Meet a Tauranga student who sees surfing as an important part of striving for a career in medicine.

WORDS ANNA MURDOCH / PHOTO SUPPLIED

Studying smarter was just one of the tools Ruby McSweeney used to achieve seven A* grades in her Cambridge IGCSEs. Her techniques have worked so well, she asked her teacher to support her to show her school’s younger pupils her methods.

Ruby’s a Year 12 student at ACG Tauranga. She’s working hard towards studying medicine at university and ultimately becoming a surgeon – and she’s also a keen surfer.

The Cambridge IGCSE is the most popular international qualification in the world for 14- to 16-year-olds, and is taught at ACG Tauranga as an alternative to NCEA. The exams are taken in Year 11. Ruby scored over 90 percent in her six IGCSEs (graded as A*) in Year 11, and did the same when she sat Spanish a year early, in Year 10.

The eldest of four siblings who are all at school alongside her, Ruby joined ACG in Year 8 when the school opened in 2015, and is now deputy head prefect. She says the traits she admires in others include, “determination, never giving up, and not worrying about what others think of them. I like the healthy competition at school and that the teachers are always keen to help me with things I don’t understand. They’re approachable and easy to talk to.”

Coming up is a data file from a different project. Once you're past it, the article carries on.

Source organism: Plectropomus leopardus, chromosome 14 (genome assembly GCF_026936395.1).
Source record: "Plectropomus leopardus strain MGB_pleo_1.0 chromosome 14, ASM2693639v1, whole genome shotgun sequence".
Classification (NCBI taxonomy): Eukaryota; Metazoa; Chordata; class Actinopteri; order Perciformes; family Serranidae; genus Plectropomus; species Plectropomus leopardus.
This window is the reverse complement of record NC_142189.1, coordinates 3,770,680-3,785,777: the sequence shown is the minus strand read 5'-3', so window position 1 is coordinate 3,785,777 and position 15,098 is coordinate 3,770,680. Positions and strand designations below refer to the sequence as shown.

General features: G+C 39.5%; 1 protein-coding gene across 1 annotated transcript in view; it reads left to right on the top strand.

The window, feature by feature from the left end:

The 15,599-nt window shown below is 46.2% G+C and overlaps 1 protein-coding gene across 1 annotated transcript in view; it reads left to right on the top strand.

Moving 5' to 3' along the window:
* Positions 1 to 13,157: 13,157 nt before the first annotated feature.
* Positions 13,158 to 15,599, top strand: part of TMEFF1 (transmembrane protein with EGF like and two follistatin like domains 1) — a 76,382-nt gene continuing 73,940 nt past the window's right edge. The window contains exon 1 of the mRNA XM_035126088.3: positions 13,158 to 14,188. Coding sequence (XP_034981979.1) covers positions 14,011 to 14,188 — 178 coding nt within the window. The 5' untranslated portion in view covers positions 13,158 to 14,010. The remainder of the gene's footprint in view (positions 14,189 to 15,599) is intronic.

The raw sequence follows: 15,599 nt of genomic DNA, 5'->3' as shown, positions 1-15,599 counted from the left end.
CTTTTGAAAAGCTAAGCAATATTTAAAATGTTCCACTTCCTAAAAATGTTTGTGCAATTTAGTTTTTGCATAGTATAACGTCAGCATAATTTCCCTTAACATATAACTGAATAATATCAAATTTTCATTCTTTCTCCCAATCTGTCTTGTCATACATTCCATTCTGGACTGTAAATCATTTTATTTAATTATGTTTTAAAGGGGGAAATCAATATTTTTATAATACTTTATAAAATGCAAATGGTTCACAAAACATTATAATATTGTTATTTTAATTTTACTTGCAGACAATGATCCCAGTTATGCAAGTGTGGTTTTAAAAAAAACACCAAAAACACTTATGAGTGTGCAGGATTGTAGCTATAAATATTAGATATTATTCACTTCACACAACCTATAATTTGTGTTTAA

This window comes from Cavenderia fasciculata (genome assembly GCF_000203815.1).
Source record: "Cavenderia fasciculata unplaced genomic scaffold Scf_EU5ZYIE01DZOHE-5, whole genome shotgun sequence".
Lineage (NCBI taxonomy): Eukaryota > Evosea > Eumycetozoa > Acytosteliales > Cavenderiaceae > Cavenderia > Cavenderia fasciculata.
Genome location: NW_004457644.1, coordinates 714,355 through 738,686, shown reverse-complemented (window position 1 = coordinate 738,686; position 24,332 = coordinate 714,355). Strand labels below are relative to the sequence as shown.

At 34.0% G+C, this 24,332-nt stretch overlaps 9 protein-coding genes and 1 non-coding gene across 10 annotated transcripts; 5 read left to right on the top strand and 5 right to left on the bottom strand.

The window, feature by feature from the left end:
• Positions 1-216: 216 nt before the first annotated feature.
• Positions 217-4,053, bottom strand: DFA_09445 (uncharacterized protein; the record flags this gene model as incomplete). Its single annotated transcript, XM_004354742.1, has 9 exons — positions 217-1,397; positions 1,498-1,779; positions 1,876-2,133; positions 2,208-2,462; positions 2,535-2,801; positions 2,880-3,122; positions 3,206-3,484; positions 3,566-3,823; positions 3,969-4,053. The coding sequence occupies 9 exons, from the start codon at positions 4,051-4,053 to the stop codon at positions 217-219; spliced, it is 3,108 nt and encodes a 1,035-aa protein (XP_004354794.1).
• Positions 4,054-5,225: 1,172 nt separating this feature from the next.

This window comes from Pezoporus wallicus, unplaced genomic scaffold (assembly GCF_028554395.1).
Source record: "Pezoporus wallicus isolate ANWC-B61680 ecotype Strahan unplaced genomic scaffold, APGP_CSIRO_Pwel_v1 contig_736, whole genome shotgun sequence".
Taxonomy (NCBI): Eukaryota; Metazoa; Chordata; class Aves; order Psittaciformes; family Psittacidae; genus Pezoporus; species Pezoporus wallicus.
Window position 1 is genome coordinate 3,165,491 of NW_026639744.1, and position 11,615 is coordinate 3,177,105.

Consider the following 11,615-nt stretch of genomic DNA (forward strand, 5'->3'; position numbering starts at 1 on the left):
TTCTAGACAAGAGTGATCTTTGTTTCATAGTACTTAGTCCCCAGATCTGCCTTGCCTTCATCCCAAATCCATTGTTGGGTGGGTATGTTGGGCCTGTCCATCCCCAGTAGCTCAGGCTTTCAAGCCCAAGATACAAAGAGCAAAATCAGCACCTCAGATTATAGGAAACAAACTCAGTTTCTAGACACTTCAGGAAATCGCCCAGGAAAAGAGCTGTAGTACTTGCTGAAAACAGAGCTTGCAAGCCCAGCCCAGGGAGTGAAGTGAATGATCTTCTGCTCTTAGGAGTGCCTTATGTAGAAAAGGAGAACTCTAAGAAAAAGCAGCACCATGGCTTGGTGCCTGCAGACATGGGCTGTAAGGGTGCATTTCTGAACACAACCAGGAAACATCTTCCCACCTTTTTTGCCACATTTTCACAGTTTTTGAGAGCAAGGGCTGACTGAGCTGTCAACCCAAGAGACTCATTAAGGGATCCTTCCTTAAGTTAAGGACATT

ACG encourages its students to develop skills to make them happier adults and the world a better place. “Every Tuesday lunchtime, three of us prefects read to the preschoolers,” says Ruby. “It came about after we presented a huge basket of books to the ECG [Early Childhood Education] centre. Getting to know the youngest children in our school has become one of my favourite times of the week.”

Ruby and her three classmates who took IGCSE Spanish in Year 10 (and all achieved an A*) have also been helping coach students in the Spanish class a year below them. “Our Spanish teacher set up some coaching so we could help the year below us,” says Ruby. “She set aside time for us all to work together and organised some food. We showed the class the methods we’d used, and gave them tips on how to get the most out of study time. We also explained how physical exercise is vital to success. That’s why I go out surfing; social media’s best avoided as it makes study breaks go too quickly.”

Outside her academic and leadership responsibilities, Ruby’s a talented surf lifesaver who recently placed in the top three in events at the surf lifesaving nationals. At school, she enjoys running, swimming, netball and futsal (indoor football). She’s planning to focus her studies on the sciences next year and says, “I’m interested in orthopaedics, neurology or oncology, but I’m keeping an open mind about the future.”  

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